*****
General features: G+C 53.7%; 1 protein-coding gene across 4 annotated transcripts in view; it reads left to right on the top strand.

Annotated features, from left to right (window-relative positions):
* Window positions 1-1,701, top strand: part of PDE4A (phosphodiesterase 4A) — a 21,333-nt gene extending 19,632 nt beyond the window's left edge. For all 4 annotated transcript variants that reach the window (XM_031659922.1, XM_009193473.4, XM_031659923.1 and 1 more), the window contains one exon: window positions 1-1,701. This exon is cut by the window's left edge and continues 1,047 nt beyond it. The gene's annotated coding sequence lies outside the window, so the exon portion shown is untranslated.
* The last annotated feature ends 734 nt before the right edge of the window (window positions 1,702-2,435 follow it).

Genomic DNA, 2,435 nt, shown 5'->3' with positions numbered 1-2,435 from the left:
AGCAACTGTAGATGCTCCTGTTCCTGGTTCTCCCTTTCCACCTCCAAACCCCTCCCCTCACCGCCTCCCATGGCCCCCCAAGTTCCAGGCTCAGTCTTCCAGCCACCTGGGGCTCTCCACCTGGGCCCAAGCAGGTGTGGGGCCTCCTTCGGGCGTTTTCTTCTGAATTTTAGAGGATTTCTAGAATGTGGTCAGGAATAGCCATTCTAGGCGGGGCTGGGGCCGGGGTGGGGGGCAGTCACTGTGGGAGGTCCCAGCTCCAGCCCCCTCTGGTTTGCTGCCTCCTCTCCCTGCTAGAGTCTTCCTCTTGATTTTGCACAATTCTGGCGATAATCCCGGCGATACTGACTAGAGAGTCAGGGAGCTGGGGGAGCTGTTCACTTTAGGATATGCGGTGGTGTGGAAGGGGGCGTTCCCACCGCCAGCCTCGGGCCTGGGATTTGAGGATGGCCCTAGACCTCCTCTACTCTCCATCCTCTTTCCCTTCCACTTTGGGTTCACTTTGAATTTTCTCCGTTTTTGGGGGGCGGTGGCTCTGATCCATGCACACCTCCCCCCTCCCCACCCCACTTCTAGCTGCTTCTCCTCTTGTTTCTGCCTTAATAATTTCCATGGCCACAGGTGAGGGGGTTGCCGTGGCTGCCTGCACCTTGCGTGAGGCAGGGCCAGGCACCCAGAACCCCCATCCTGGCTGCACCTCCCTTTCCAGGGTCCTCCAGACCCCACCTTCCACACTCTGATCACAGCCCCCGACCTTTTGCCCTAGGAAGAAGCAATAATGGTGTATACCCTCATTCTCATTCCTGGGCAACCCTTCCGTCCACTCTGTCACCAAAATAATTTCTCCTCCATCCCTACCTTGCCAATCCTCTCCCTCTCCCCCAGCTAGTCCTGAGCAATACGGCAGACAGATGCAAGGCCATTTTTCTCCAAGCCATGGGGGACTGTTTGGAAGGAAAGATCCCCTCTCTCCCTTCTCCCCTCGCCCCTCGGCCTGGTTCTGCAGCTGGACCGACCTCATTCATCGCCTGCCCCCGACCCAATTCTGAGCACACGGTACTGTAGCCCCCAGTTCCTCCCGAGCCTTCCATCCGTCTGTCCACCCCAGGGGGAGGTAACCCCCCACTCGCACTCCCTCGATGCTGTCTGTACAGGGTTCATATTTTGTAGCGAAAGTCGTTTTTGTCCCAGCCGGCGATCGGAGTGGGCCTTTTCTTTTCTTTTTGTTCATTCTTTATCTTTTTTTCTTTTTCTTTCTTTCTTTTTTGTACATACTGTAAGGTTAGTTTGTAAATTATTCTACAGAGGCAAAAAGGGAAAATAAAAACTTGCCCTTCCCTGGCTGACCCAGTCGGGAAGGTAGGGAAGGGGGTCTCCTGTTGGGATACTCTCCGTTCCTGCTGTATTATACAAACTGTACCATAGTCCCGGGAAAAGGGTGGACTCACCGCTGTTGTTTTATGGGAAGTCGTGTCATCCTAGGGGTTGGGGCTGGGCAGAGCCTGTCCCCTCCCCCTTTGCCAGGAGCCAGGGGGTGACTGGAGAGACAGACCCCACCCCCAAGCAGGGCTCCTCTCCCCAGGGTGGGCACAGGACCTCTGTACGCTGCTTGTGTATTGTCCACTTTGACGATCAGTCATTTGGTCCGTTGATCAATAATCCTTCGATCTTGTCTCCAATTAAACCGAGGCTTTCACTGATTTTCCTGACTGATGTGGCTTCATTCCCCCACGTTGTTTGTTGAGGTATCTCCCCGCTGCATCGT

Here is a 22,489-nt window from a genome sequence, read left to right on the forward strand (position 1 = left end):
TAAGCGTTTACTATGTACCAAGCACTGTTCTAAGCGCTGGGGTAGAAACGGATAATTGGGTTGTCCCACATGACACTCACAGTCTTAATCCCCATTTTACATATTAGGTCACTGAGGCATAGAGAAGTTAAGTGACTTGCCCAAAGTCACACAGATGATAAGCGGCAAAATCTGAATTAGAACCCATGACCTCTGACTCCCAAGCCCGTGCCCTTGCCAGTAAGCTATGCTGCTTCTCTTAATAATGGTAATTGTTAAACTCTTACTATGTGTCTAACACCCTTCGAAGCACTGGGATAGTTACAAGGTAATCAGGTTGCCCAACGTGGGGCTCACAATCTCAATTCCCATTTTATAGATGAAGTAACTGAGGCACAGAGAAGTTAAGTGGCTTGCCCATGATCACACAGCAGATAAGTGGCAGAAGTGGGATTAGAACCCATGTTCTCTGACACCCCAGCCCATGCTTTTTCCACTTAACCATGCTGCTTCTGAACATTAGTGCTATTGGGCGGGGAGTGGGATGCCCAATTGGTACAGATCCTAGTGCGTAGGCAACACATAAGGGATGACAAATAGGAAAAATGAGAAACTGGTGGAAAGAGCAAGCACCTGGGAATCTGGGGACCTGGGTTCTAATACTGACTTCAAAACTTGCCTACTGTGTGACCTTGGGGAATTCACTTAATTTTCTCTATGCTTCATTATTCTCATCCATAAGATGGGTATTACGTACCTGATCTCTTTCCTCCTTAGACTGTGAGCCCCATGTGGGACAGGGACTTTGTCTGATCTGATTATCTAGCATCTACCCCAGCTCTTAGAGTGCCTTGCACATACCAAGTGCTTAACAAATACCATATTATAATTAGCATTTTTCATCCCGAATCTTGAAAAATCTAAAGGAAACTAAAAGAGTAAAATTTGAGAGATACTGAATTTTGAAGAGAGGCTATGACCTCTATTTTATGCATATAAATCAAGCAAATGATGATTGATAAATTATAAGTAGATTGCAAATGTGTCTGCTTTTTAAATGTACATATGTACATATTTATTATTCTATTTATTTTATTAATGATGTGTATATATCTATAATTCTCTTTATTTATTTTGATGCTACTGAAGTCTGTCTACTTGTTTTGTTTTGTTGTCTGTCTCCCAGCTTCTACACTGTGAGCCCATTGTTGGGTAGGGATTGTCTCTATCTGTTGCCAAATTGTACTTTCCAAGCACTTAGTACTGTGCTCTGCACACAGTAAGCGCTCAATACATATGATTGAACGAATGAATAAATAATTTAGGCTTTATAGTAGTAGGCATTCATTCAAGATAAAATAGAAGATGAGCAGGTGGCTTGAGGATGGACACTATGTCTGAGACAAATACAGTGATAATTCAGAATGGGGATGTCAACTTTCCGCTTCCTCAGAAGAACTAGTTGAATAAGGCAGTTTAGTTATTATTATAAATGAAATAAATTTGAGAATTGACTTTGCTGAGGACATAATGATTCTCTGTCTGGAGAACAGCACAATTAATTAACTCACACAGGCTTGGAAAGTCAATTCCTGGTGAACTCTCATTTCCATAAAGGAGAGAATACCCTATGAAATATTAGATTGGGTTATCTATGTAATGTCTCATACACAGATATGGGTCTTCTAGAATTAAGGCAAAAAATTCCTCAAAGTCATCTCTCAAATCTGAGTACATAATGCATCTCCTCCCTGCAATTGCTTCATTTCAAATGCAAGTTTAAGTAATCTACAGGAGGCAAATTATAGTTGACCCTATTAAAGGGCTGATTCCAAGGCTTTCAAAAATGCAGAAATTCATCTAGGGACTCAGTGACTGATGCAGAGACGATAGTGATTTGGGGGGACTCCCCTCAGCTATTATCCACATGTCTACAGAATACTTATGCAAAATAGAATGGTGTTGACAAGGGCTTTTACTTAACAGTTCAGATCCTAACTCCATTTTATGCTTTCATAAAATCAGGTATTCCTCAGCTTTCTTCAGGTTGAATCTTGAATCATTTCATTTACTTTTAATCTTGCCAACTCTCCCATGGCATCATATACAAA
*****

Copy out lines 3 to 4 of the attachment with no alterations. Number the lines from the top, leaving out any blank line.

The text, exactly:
* Window positions 1-1,701, top strand: part of PDE4A (phosphodiesterase 4A) — a 21,333-nt gene extending 19,632 nt beyond the window's left edge. For all 4 annotated transcript variants that reach the window (XM_031659922.1, XM_009193473.4, XM_031659923.1 and 1 more), the window contains one exon: window positions 1-1,701. This exon is cut by the window's left edge and continues 1,047 nt beyond it. The gene's annotated coding sequence lies outside the window, so the exon portion shown is untranslated.
* The last annotated feature ends 734 nt before the right edge of the window (window positions 1,702-2,435 follow it).